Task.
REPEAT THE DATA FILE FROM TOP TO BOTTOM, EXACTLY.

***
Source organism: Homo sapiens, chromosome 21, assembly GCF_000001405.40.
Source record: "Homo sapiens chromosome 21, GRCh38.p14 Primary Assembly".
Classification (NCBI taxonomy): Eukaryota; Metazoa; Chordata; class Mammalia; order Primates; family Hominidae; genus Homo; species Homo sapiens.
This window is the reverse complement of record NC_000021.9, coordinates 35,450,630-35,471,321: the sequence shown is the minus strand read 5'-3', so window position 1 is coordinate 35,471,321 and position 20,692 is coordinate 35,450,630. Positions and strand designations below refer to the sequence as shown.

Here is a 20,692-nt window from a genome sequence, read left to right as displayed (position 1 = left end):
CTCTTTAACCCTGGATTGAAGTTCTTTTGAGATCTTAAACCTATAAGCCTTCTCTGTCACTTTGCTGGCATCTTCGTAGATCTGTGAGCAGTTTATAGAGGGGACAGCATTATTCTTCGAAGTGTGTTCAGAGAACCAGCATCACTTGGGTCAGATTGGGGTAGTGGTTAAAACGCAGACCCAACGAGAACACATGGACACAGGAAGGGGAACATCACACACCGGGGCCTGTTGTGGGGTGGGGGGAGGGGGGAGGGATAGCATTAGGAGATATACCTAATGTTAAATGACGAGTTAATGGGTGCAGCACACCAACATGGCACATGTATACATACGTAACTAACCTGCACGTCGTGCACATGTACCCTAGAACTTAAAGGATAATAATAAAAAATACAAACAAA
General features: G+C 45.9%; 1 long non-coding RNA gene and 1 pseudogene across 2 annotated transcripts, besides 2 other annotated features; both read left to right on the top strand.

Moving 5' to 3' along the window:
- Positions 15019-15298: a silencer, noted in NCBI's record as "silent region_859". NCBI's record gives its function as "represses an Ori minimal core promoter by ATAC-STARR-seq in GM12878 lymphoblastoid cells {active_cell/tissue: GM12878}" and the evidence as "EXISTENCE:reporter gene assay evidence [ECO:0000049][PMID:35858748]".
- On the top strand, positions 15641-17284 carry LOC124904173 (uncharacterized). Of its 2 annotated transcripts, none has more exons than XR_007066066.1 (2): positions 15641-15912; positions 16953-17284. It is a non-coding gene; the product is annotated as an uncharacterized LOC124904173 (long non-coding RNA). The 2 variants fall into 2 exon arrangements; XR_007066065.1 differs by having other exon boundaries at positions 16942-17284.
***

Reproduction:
Source organism: Homo sapiens, chromosome 21, assembly GCF_000001405.40.
Source record: "Homo sapiens chromosome 21, GRCh38.p14 Primary Assembly".
Classification (NCBI taxonomy): Eukaryota; Metazoa; Chordata; class Mammalia; order Primates; family Hominidae; genus Homo; species Homo sapiens.
This window is the reverse complement of record NC_000021.9, coordinates 35,450,630-35,471,321: the sequence shown is the minus strand read 5'-3', so window position 1 is coordinate 35,471,321 and position 20,692 is coordinate 35,450,630. Positions and strand designations below refer to the sequence as shown.

Here is a 20,692-nt window from a genome sequence, read left to right as displayed (position 1 = left end):
CTCTTTAACCCTGGATTGAAGTTCTTTTGAGATCTTAAACCTATAAGCCTTCTCTGTCACTTTGCTGGCATCTTCGTAGATCTGTGAGCAGTTTATAGAGGGGACAGCATTATTCTTCGAAGTGTGTTCAGAGAACCAGCATCACTTGGGTCAGATTGGGGTAGTGGTTAAAACGCAGACCCAACGAGAACACATGGACACAGGAAGGGGAACATCACACACCGGGGCCTGTTGTGGGGTGGGGGGAGGGGGGAGGGATAGCATTAGGAGATATACCTAATGTTAAATGACGAGTTAATGGGTGCAGCACACCAACATGGCACATGTATACATACGTAACTAACCTGCACGTCGTGCACATGTACCCTAGAACTTAAAGGATAATAATAAAAAATACAAACAAA
General features: G+C 45.9%; 1 long non-coding RNA gene and 1 pseudogene across 2 annotated transcripts, besides 2 other annotated features; both read left to right on the top strand.

Moving 5' to 3' along the window:
- Positions 15019-15298: a silencer, noted in NCBI's record as "silent region_859". NCBI's record gives its function as "represses an Ori minimal core promoter by ATAC-STARR-seq in GM12878 lymphoblastoid cells {active_cell/tissue: GM12878}" and the evidence as "EXISTENCE:reporter gene assay evidence [ECO:0000049][PMID:35858748]".
- On the top strand, positions 15641-17284 carry LOC124904173 (uncharacterized). Of its 2 annotated transcripts, none has more exons than XR_007066066.1 (2): positions 15641-15912; positions 16953-17284. It is a non-coding gene; the product is annotated as an uncharacterized LOC124904173 (long non-coding RNA). The 2 variants fall into 2 exon arrangements; XR_007066065.1 differs by having other exon boundaries at positions 16942-17284.